The loud booms fill the air as we stand next to a municipal building in the Eshkol Regional Council. If you listen closely, there is also sporadic gunfire in the distance.
“It’s just the war between Egypt and ISIS,” says Tzurit Yarchi, coordinator of demographics for in Eshkol, as she notices me looking around each time another boom sounds. “We’re used to it, but I guess that is why people remain nervous even when Gaza is quiet, because it is so close to our border.”
Despite a turbulent summer for residents of the South, who suffered from months of aerial arson attacks and rocket fire from Gaza before a fragile de facto ceasefire took place, they are pushing forward and making a conscious decision not to live in fear.
Communities in the South are growing and several residents who have moved to the area say they are not afraid of living a little closer to the conflict adding that it’s important to form a part of the “buffer zone.”
The irony of much of the trip – despite the sporadic booms from the northern Sinai – was how quiet and peaceful the area remained.
According to Yarchi, who lives in Halutza – an area that sits directly on the border of Egypt and Gaza – 75 families alone moved into the Eshkol region over the summer despite the continued unrest, many of which who were from across the country. “It wasn’t a simple summer – there were a lot of questions about what activities to host and whether or not to open the pool because things were so unstable.”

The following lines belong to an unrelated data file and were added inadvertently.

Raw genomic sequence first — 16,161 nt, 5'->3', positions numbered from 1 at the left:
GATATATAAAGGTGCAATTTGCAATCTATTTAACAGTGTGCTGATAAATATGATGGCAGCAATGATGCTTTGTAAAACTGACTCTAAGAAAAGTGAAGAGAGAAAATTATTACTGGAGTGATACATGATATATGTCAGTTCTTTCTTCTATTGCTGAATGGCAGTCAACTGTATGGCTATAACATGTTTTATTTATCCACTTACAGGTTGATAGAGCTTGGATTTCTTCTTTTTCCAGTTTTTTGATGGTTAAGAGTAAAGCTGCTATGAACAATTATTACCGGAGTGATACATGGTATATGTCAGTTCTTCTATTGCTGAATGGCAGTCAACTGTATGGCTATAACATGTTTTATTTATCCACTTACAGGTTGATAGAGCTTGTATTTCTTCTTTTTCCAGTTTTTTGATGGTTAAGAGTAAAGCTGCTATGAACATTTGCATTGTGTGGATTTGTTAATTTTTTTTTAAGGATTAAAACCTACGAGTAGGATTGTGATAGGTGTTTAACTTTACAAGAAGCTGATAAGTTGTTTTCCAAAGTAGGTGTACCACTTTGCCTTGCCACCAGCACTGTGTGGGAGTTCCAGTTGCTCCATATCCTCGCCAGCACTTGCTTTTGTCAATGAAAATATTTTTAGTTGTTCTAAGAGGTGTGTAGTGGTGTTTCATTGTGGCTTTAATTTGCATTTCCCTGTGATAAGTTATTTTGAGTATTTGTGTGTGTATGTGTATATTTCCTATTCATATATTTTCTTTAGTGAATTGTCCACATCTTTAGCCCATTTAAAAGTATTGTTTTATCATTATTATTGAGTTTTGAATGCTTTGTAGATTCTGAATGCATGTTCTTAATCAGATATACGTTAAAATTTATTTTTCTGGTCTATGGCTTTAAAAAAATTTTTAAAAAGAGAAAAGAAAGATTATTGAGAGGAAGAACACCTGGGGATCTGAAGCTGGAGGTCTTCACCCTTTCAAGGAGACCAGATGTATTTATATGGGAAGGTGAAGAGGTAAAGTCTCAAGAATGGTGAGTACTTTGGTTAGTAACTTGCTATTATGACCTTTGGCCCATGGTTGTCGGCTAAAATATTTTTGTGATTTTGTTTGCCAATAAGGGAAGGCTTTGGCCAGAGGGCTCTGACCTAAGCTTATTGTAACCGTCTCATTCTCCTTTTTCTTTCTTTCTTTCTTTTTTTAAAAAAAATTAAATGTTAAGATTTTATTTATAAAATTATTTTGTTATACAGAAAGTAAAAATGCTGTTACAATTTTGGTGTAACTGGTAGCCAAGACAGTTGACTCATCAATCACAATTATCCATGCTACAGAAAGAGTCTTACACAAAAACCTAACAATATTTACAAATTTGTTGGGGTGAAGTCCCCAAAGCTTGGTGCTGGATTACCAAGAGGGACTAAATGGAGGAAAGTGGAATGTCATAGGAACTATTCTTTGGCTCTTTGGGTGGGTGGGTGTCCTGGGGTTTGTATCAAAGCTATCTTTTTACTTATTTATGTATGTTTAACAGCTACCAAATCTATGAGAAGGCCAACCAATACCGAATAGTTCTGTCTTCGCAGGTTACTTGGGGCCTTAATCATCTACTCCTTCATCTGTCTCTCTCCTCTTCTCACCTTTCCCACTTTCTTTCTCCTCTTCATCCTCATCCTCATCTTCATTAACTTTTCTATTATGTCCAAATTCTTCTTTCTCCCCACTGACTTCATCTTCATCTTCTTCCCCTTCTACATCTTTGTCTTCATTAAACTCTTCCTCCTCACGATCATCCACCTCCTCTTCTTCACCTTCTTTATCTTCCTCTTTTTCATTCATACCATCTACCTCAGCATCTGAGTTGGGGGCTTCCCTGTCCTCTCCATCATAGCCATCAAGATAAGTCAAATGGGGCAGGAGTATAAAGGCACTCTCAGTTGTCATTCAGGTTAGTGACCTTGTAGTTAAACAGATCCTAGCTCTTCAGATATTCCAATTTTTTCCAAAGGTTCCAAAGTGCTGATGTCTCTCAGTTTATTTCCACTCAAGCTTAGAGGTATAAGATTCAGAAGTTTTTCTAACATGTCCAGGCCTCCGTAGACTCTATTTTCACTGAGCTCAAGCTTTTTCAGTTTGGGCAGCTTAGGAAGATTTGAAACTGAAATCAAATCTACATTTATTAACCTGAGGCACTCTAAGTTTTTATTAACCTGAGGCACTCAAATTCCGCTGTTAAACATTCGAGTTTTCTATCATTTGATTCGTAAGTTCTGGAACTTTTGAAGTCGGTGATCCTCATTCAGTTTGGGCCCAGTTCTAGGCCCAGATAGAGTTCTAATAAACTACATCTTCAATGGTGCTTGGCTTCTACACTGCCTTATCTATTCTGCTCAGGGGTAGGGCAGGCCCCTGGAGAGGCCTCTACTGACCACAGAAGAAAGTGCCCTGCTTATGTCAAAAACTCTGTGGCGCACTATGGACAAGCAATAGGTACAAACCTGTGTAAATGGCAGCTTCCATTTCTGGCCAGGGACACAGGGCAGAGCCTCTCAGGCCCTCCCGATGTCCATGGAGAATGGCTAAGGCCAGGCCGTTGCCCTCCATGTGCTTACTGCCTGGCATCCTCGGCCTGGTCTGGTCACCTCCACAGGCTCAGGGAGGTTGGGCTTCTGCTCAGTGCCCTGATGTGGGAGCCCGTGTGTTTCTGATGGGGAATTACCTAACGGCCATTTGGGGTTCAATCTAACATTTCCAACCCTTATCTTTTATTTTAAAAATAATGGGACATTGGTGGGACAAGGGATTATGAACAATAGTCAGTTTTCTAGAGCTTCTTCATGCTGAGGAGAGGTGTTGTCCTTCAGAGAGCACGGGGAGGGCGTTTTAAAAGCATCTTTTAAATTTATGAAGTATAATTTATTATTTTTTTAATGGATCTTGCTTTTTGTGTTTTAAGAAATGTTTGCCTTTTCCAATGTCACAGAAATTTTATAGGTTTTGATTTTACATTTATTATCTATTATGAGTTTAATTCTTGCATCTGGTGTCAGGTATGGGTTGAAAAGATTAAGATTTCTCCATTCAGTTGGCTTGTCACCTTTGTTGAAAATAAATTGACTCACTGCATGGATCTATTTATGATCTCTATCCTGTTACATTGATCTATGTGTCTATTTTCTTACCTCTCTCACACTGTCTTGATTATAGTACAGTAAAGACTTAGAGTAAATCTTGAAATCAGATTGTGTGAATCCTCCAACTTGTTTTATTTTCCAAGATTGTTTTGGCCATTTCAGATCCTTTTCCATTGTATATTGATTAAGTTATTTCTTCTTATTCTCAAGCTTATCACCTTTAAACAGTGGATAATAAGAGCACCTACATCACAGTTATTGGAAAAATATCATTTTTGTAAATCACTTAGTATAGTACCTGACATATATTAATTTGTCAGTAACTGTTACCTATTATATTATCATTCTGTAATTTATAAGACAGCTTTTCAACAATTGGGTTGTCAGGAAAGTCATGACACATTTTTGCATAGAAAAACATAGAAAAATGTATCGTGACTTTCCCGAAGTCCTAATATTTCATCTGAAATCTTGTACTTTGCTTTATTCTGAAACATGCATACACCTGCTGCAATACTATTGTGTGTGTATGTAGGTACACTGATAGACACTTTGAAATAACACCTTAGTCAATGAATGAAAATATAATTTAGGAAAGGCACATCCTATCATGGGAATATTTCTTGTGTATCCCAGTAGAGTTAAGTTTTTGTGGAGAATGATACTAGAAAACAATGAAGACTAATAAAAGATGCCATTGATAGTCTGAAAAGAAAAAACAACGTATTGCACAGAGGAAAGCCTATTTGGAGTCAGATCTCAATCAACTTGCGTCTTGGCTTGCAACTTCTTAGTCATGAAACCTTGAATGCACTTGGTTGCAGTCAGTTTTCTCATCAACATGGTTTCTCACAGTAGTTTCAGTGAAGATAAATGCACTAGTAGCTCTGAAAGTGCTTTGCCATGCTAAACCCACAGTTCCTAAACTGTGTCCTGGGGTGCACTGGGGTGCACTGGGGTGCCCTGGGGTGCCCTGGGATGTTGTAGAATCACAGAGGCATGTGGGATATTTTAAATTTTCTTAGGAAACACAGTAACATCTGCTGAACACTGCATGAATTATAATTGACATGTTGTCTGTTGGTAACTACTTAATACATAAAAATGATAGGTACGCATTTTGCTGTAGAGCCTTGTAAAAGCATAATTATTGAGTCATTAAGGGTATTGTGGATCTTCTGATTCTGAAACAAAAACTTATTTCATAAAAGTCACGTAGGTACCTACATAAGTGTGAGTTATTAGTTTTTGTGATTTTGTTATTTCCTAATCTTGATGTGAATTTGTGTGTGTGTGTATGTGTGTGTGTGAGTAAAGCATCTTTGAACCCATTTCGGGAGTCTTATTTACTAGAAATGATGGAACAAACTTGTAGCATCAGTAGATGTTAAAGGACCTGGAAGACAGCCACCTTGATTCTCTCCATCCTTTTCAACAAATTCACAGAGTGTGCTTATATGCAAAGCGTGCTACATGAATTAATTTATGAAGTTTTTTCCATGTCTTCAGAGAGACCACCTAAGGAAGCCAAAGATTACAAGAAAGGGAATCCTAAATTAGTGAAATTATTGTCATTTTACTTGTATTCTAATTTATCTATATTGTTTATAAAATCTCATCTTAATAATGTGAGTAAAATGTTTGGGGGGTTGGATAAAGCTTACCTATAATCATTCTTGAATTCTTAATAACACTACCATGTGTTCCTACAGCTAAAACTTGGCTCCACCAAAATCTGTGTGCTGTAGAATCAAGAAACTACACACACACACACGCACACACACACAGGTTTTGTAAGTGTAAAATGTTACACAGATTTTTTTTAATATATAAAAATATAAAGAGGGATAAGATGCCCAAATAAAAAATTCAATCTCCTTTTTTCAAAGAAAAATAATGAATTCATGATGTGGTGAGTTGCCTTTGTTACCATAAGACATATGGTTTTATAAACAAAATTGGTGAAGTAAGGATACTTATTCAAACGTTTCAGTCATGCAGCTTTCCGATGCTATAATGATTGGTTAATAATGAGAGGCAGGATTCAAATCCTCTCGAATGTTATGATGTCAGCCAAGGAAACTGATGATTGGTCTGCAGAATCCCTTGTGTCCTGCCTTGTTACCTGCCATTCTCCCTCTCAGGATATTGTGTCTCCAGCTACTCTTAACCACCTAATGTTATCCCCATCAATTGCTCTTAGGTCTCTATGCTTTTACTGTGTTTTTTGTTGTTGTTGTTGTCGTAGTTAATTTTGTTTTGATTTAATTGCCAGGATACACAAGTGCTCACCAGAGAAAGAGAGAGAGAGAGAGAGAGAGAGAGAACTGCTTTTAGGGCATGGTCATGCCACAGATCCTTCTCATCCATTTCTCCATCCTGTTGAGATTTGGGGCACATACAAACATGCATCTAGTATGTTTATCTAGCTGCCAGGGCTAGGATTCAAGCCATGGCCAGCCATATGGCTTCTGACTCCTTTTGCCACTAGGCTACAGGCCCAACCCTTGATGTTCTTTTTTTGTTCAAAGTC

She said that after the 2014 Gaza War, they initially thought no more families would want to move down to the South, especially to places like Kibbutz Nirim where two people were killed in a rocket attack, but this summer four families moved down to the kibbutz.
Yarchi also said that Kibbutz Kerem Shalom, which also sits directly on Gazan and Egyptian borders, saw 13 new families move in this summer.
“Things here are always heated. There’s always something – the community in Kerem Shalom is on the frontlines, they deal with the Friday protests of the Palestinians in Gaza every week, the burning tires, everything – they hear everything, and yet people still come,” she says.
Asked why families are still deciding to move down, Yarchi said that its for a whole host of reasons. “Some people want to experience life on the kibbutzim and moshavim and what it’s like to live in a rural place. Others are also children of those who lived in the area, left when they went to study and are now coming back with families of their own. She also said that people want to help grow these communities as they understand the importance of living here.
“What we do we do is we help the families to settle – we send councilors to each of the new families to see how they’re doing, how they’re feeling and what they can do to help make the settling in process easier,” Yarchi explains. “People, journalists always ask – ‘how do you live like this?’ and I tell them that this is our normal. I have an 11-year-old son who goes out and plays basketball and other activities; when a rocket siren sounds he knows what to do, we live and we do, we can’t live in fear.”